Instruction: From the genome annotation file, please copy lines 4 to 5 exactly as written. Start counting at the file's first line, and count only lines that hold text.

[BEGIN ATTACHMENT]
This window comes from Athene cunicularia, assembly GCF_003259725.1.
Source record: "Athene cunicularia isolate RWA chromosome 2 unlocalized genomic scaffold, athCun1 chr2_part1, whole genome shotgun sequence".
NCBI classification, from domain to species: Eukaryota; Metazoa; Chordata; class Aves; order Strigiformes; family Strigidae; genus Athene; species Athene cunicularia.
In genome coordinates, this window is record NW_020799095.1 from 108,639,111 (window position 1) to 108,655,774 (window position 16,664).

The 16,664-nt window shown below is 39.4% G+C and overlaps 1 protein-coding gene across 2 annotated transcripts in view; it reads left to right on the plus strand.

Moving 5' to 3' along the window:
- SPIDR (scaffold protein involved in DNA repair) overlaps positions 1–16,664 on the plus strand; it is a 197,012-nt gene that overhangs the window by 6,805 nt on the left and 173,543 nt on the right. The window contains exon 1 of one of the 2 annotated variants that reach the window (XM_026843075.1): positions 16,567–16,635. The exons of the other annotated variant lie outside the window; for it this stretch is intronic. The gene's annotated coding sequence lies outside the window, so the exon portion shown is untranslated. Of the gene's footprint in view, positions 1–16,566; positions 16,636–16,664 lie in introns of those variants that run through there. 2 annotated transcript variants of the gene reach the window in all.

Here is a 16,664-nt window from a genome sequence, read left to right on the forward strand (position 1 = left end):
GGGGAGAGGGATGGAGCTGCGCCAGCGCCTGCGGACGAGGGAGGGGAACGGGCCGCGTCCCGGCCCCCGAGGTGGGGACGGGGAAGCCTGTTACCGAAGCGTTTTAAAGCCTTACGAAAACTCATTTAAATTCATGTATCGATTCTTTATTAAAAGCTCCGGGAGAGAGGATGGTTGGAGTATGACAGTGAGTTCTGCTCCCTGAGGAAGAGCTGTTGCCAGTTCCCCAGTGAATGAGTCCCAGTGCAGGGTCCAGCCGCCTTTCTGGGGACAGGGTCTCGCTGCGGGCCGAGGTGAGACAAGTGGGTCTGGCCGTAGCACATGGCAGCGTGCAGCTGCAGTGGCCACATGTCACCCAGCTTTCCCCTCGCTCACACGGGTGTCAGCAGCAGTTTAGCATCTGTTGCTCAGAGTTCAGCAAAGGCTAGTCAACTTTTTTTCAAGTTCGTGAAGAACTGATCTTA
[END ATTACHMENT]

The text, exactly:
In genome coordinates, this window is record NW_020799095.1 from 108,639,111 (window position 1) to 108,655,774 (window position 16,664).

The 16,664-nt window shown below is 39.4% G+C and overlaps 1 protein-coding gene across 2 annotated transcripts in view; it reads left to right on the plus strand.